Surprising Everyday Foods You Should Avoid with Type 2 Diabetes

Bowl of Raisins
Maximillian Stock, Ltd./Photographer's Choice/Getty Images.

One of my least favorite things is telling my patients what not to eat. I like to focus on the positives and educate my patients about the plethora of good foods that you can eat. But, from time to time, I find that some people are grateful when they are told that certain foods are "off limits." The types of foods that I may deem "off limits" might surprise you because what folks think is healthy may not always be the best choice.

Some of these foods are obvious because they contain added sugars - for instance, candies, cookies, soda, etc. Other foods of which you should avoid are foods rich in carbohydrate and/or sugar with limited fiber, and those that are lacking in lacking in nutrition (vitamins and minerals). Here are some examples:

Whole Wheat Bagels

Although this type of bagel is whole wheat, that doesn't mean it has fewer carbohydrates than it's white counterpart. One bagel is equivalent to eating about 4-6 slices of bread, which means it is very carbohydrate dense and can raise blood sugars. Bagels are also lacking in filling fiber and protein. Therefore, you are likely to be hungry a few hours after eating one which can negatively impact your blood sugars and weight.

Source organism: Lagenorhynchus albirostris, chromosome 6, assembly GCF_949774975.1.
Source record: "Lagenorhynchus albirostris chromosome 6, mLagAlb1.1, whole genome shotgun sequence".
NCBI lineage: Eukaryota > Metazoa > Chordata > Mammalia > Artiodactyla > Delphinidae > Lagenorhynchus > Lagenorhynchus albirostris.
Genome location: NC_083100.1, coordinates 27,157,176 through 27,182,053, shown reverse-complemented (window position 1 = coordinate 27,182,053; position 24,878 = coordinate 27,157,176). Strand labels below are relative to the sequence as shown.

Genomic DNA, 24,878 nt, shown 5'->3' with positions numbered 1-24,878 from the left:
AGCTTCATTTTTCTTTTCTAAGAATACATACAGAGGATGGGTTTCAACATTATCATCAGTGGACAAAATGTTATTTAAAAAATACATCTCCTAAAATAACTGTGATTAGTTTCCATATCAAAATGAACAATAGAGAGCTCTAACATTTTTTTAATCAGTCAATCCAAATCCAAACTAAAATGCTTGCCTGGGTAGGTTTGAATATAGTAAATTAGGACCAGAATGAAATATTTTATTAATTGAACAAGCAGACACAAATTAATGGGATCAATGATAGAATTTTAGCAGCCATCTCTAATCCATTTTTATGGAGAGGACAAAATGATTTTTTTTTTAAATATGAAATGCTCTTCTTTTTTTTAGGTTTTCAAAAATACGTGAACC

• To make this a healthier choice, decide to eat 1/2 (scooped out) and top it will a few scrambled egg whites and a vegetable of your choice. My favorite combination is 3 egg whites with 1/3 avocado, and 1/2 cup spinach - this adds protein, fiber, and healthy fat. Some studies suggest a larger, higher protein, higher fat breakfast may help to reduce HgbA1c.

    Whole Wheat Pretzels

    Whole wheat pretzels may seem like a good choice because they are whole wheat, but pretzels are rich in sodium and lack nutritional value. One serving of honey wheat pretzels will cost you ~110 calories, 1 g fat, 20 0mg sodium, 24 g carbohydrate, 1 g fiber and 3 g protein. Pretzels also have a high glycemic index which can affect blood sugar control.

    The American Diabetes Association suggests that substituting low glycemic index food for high glycemic index food may improve blood sugar control.

    Dried Fruit (Even Unsweetened)

    Dried fruit, especially dried fruit that is covered with yogurt, chocolate, or otherwise sweetened is loaded with sugar for a very small portion. Because dried fruit is condensed, the serving is very small. One serving of raisins is only two tablespoons.

    • When possible, it's best to eat whole fruit and limit your portions to about 2-3 max per day. Learn how to incorporate fruit into your meal plan: Can I Eat Fruit if I Have Diabetes? 


    Not all margarine is created equal. The intent of margarine is to reduce saturated fat and calories. However, some margarine spreads are made with partially hydrogenated oil (trans fat).

    Avoid trans fat because it acts similarly to saturated fat.

    • When choosing a margarine, be sure to read the label. If the label lists "hydrogenated or partially hydrogenated oil" you should avoid it. Aim to spread whole grain bread with heart healthy fat alternatives like hummus, avocado, and nut butter.


    Rabinovitz, H. R., Boaz, M., Ganz, T., Jakubowicz, D., Matas, Z., Madar, Z. and Wainstein, J. (2013), Big breakfast rich in protein and fat improves glycemic control in type 2 diabetics. Obesity. doi: 10.1002/oby.20654

    American Diabetes Association. Glycemic Index and Diabetes.

    Continue Reading